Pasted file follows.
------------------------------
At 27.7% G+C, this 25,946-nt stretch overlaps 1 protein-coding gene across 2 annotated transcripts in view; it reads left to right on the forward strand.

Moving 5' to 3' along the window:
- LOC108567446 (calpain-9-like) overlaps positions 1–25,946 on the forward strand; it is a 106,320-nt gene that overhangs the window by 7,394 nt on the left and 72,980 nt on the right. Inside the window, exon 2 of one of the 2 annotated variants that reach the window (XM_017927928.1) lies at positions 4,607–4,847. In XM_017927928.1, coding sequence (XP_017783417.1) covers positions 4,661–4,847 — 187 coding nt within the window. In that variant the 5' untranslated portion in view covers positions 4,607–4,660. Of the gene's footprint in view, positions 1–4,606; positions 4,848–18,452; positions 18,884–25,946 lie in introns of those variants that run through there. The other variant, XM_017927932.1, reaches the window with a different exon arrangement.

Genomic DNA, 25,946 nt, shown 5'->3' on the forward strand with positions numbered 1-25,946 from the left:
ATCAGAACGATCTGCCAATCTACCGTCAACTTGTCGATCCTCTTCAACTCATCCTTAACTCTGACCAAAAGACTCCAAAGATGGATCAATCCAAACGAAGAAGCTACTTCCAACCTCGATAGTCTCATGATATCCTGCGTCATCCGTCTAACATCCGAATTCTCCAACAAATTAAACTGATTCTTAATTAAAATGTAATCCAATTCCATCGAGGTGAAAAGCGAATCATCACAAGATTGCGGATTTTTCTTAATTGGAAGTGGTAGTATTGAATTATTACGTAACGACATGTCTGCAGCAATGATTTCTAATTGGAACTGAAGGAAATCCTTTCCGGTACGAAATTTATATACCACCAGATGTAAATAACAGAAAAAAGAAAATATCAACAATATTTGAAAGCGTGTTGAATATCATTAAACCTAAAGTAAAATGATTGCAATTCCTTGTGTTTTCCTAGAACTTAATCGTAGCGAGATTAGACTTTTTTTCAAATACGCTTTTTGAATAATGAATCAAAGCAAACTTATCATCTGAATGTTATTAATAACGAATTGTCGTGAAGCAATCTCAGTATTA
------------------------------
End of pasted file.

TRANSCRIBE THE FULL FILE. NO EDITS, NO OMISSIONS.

At 27.7% G+C, this 25,946-nt stretch overlaps 1 protein-coding gene across 2 annotated transcripts in view; it reads left to right on the forward strand.

Moving 5' to 3' along the window:
- LOC108567446 (calpain-9-like) overlaps positions 1–25,946 on the forward strand; it is a 106,320-nt gene that overhangs the window by 7,394 nt on the left and 72,980 nt on the right. Inside the window, exon 2 of one of the 2 annotated variants that reach the window (XM_017927928.1) lies at positions 4,607–4,847. In XM_017927928.1, coding sequence (XP_017783417.1) covers positions 4,661–4,847 — 187 coding nt within the window. In that variant the 5' untranslated portion in view covers positions 4,607–4,660. Of the gene's footprint in view, positions 1–4,606; positions 4,848–18,452; positions 18,884–25,946 lie in introns of those variants that run through there. The other variant, XM_017927932.1, reaches the window with a different exon arrangement.

Genomic DNA, 25,946 nt, shown 5'->3' on the forward strand with positions numbered 1-25,946 from the left:
ATCAGAACGATCTGCCAATCTACCGTCAACTTGTCGATCCTCTTCAACTCATCCTTAACTCTGACCAAAAGACTCCAAAGATGGATCAATCCAAACGAAGAAGCTACTTCCAACCTCGATAGTCTCATGATATCCTGCGTCATCCGTCTAACATCCGAATTCTCCAACAAATTAAACTGATTCTTAATTAAAATGTAATCCAATTCCATCGAGGTGAAAAGCGAATCATCACAAGATTGCGGATTTTTCTTAATTGGAAGTGGTAGTATTGAATTATTACGTAACGACATGTCTGCAGCAATGATTTCTAATTGGAACTGAAGGAAATCCTTTCCGGTACGAAATTTATATACCACCAGATGTAAATAACAGAAAAAAGAAAATATCAACAATATTTGAAAGCGTGTTGAATATCATTAAACCTAAAGTAAAATGATTGCAATTCCTTGTGTTTTCCTAGAACTTAATCGTAGCGAGATTAGACTTTTTTTCAAATACGCTTTTTGAATAATGAATCAAAGCAAACTTATCATCTGAATGTTATTAATAACGAATTGTCGTGAAGCAATCTCAGTATTA